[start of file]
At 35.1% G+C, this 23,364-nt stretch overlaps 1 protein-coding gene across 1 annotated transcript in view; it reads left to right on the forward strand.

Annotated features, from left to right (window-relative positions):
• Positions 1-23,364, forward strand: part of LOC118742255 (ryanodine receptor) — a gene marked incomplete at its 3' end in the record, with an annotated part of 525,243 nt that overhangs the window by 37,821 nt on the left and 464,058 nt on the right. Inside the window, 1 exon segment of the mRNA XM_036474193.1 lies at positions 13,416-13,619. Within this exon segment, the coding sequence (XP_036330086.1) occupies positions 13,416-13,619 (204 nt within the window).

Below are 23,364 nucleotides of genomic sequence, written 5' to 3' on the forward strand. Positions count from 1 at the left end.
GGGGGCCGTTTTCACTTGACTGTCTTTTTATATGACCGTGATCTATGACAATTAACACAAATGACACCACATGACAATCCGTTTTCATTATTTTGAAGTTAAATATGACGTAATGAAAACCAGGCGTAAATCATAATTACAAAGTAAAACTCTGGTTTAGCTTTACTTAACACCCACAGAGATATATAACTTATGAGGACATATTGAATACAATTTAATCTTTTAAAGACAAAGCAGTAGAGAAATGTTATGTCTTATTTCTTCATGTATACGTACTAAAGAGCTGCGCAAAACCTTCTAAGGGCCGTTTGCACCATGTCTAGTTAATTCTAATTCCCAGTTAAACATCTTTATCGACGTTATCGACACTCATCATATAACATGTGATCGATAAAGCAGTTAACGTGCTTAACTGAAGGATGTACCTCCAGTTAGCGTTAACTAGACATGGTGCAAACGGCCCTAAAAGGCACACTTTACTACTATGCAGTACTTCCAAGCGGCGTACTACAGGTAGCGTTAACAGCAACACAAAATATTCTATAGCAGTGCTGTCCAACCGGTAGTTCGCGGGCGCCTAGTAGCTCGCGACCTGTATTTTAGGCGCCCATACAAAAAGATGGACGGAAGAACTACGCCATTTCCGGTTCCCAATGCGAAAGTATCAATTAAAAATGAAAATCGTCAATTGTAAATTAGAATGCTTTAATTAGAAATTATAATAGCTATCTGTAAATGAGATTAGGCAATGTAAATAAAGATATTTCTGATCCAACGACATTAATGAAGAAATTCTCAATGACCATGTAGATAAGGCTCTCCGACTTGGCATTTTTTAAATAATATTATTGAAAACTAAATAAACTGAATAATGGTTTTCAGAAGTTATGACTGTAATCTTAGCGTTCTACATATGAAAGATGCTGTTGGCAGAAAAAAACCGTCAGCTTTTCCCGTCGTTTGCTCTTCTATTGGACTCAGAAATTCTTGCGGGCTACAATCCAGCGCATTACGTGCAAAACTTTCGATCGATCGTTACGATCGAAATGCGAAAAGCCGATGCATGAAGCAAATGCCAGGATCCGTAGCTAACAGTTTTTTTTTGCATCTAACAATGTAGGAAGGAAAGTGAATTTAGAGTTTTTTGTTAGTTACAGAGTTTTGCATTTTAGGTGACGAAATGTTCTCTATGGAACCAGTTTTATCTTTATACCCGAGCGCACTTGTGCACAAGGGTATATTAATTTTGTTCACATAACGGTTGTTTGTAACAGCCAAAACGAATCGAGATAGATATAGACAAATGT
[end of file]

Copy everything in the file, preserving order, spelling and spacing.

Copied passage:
At 35.1% G+C, this 23,364-nt stretch overlaps 1 protein-coding gene across 1 annotated transcript in view; it reads left to right on the forward strand.

Annotated features, from left to right (window-relative positions):
• Positions 1-23,364, forward strand: part of LOC118742255 (ryanodine receptor) — a gene marked incomplete at its 3' end in the record, with an annotated part of 525,243 nt that overhangs the window by 37,821 nt on the left and 464,058 nt on the right. Inside the window, 1 exon segment of the mRNA XM_036474193.1 lies at positions 13,416-13,619. Within this exon segment, the coding sequence (XP_036330086.1) occupies positions 13,416-13,619 (204 nt within the window).

Below are 23,364 nucleotides of genomic sequence, written 5' to 3' on the forward strand. Positions count from 1 at the left end.
GGGGGCCGTTTTCACTTGACTGTCTTTTTATATGACCGTGATCTATGACAATTAACACAAATGACACCACATGACAATCCGTTTTCATTATTTTGAAGTTAAATATGACGTAATGAAAACCAGGCGTAAATCATAATTACAAAGTAAAACTCTGGTTTAGCTTTACTTAACACCCACAGAGATATATAACTTATGAGGACATATTGAATACAATTTAATCTTTTAAAGACAAAGCAGTAGAGAAATGTTATGTCTTATTTCTTCATGTATACGTACTAAAGAGCTGCGCAAAACCTTCTAAGGGCCGTTTGCACCATGTCTAGTTAATTCTAATTCCCAGTTAAACATCTTTATCGACGTTATCGACACTCATCATATAACATGTGATCGATAAAGCAGTTAACGTGCTTAACTGAAGGATGTACCTCCAGTTAGCGTTAACTAGACATGGTGCAAACGGCCCTAAAAGGCACACTTTACTACTATGCAGTACTTCCAAGCGGCGTACTACAGGTAGCGTTAACAGCAACACAAAATATTCTATAGCAGTGCTGTCCAACCGGTAGTTCGCGGGCGCCTAGTAGCTCGCGACCTGTATTTTAGGCGCCCATACAAAAAGATGGACGGAAGAACTACGCCATTTCCGGTTCCCAATGCGAAAGTATCAATTAAAAATGAAAATCGTCAATTGTAAATTAGAATGCTTTAATTAGAAATTATAATAGCTATCTGTAAATGAGATTAGGCAATGTAAATAAAGATATTTCTGATCCAACGACATTAATGAAGAAATTCTCAATGACCATGTAGATAAGGCTCTCCGACTTGGCATTTTTTAAATAATATTATTGAAAACTAAATAAACTGAATAATGGTTTTCAGAAGTTATGACTGTAATCTTAGCGTTCTACATATGAAAGATGCTGTTGGCAGAAAAAAACCGTCAGCTTTTCCCGTCGTTTGCTCTTCTATTGGACTCAGAAATTCTTGCGGGCTACAATCCAGCGCATTACGTGCAAAACTTTCGATCGATCGTTACGATCGAAATGCGAAAAGCCGATGCATGAAGCAAATGCCAGGATCCGTAGCTAACAGTTTTTTTTTGCATCTAACAATGTAGGAAGGAAAGTGAATTTAGAGTTTTTTGTTAGTTACAGAGTTTTGCATTTTAGGTGACGAAATGTTCTCTATGGAACCAGTTTTATCTTTATACCCGAGCGCACTTGTGCACAAGGGTATATTAATTTTGTTCACATAACGGTTGTTTGTAACAGCCAAAACGAATCGAGATAGATATAGACAAATGT